2. Segment Intending

Founder of Mindvalley, Vishen Lakhiani, has developed a great mental tool called segment intending that sets your day up for success. It’s the perfect tool if you struggle with staying positive about your remote learning experience.

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The best part is that it takes only 1-2 minutes and is easy to do. You can do this in the shower or while you’re preparing your coffee in the morning.

Here is how it works:

In your head, go through the course of your day, and split it into segments. The first segment might be your morning routine before going to work. The next one might be your commute to work, then the hours where you are at work. The last segments might be the time right after work, dinner time, then your evening activities, and the last one should be when you go to sleep.[2]

For each of these segments, imagine that they are going remarkably well. Imagine that you’re having a stress-free commute to work. Imagine that you’re having an extraordinarily productive workday while having fun with your colleagues. When you get to the segment including your study session, imagine that it will be really exciting learning something new.

It’s called segment intending because you split the day into segments and produce good intentions for each segment.

3. The Reset Technique

Let’s say you have had a long, stressful day. When you get home, you are supposed to study for two hours through remote learning. How on earth are you meant to focus completely on your learning when the events that happened previously that day are gnawing away at your mind?

By using the Reset Technique, of course!

The Reset Technique removes emotional baggage from your mind. It “resets” your mind so that you can carry on with what you’re supposed to do with a clear mind free of all distractions. This will enable you to focus 100% on the task at hand.

I call it the Reset Technique because it pretty much works the same for you as a reset or restart button does for your internet router or computer.

Here is how it works:

Sit down on the chair by your study desk, and close your eyes. Take a deep breath and count slowly down from ten to zero. Feel yourself getting calmer as you approach zero, and when you reach zero, your mind is in a relaxed state. For the next 2 minutes, just breathe in and out slowly and deeply, and focus your attention on nothing else but the fact that you’re breathing in and out.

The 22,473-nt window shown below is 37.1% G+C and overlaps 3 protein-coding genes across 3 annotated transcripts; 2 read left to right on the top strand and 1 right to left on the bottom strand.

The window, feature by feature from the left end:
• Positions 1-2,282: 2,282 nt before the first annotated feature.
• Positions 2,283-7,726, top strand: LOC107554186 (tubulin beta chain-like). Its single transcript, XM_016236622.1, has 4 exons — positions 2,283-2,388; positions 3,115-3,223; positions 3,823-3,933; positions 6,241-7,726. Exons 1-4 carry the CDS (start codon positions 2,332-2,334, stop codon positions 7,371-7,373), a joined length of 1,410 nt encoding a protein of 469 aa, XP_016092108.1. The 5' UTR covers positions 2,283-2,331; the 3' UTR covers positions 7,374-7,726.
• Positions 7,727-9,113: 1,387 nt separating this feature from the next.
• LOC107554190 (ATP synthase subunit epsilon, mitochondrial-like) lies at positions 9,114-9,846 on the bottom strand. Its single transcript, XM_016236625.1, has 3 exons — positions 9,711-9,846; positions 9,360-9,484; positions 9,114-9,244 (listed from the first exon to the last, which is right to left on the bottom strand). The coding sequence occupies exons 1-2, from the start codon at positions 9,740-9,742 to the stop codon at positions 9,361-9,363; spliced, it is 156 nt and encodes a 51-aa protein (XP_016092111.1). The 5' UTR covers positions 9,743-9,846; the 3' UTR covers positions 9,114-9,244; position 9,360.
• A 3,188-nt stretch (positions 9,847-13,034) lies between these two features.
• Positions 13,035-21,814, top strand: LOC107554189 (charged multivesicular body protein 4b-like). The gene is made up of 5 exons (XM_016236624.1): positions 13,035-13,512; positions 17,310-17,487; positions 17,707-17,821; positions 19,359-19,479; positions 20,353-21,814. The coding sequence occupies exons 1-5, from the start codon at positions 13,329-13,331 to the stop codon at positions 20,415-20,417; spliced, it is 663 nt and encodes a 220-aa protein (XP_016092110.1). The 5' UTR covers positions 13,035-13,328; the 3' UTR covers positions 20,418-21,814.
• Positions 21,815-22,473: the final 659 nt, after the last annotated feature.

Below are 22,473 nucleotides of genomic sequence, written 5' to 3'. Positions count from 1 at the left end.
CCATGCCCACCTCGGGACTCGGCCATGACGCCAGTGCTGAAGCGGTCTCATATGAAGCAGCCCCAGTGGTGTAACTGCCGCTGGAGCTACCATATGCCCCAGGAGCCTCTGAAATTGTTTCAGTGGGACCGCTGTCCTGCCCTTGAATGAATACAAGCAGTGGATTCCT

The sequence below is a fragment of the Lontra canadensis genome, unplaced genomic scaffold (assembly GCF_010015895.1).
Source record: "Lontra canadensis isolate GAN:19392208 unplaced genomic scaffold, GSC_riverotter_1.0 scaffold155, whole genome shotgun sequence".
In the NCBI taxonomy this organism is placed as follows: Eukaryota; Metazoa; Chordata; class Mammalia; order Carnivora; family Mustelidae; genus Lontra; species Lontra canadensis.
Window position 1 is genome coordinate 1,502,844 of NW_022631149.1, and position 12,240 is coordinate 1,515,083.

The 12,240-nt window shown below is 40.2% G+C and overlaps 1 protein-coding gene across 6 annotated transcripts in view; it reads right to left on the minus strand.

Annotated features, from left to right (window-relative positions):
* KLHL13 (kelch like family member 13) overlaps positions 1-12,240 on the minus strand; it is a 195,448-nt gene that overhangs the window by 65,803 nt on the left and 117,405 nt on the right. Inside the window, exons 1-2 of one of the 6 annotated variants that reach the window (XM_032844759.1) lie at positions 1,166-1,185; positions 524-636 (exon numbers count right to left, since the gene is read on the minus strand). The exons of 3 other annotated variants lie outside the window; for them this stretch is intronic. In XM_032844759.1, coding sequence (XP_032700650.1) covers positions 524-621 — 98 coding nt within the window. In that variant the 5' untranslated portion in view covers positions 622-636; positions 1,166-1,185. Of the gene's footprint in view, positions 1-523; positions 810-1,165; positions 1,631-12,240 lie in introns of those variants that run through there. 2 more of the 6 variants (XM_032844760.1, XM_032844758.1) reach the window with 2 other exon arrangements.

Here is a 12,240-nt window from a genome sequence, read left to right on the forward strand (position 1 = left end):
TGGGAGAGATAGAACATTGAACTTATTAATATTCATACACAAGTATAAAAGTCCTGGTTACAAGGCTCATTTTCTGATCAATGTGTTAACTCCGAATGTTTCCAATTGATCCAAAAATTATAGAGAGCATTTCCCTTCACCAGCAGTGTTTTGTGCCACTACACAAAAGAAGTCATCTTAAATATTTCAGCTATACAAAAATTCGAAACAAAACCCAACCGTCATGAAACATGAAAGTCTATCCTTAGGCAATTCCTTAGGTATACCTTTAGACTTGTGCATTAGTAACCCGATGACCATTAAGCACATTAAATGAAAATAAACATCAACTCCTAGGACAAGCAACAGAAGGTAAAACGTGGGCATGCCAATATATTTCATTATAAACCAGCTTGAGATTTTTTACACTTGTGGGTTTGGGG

When you open your eyes, you’ll have just done a quick reset of your whole “system.” Now, you can approach your learning session with a much less distracted mind.

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I first heard about a similar technique from author and high-performance coach Brendon Burchard in an interview. He just called it “a quick 2-3 minute meditation” (which is exactly what it is) and proposed it as a way of not carrying emotional baggage from one part of your day into the next.[3]

Accelerated Learning Techniques for Remote Learning

So far, we have talked about how to prepare yourself and the environment around you to maximize your learning efficiency. Now it’s time to focus on the actual learning session.

This is where the magic happens.

1. Note-Taking

Note-taking is incredibly important if you want to learn fast and efficiently. It sounds obvious, but few people know how to actually use their notes after they have taken them.

If you’re watching a lecture on your computer screen, take a quick note of everything that sounds like it might be important. Right after the lecture, while the information is fresh in your head, go through your notes and collect all your key points on a single sheet of paper.

The reason why this helps is that having an overview of the whole topic makes it easy to understand the big picture of the subject you’re learning. Having all the key points neatly on a single page makes you feel less overwhelmed. If all the key points can get space on one page, you feel confident that you can learn it easily.

If your teacher has already provided you with a list of key points, it might be tempting to think that this relieves you of the obligation to make notes yourself, but it’s important that you make your own notes with your own words. The reason why this is so important will become evident when I tell you about the Feynman Technique, which is my next tip.

Learn to make note-taking your habit during remote learning: Why Successful People Take Notes And How to Make It Your Habit

2. The Feynman Technique

“If you can’t explain it to a six-year-old, you don’t understand it yourself.” –Albert Einstein

What Einstein said above is what the Feynman technique is all about. This is a learning technique that Nobel prize-winning physicist Richard Feynman developed and used himself.

Using the Feynman Technique is easy:

Pretend that you are explaining a concept that you’re learning to a child. You can either write it down or say it out loud. Identify the parts of your explanation that you’re struggling with communicating clearly, and take note of gaps in your understanding of the concept.

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Then, read up on the concept again and try to simplify the explanation one more time. Repeat this until you can confidently explain the concept in simple terms.

Why is the Feynman Technique so effective? Shane Parrish from Farnam Street puts it well:

“Sometimes we use jargon and complicated language to hide what we don’t understand. The Feynman Technique lays bare the true extent of our knowledge.”[4]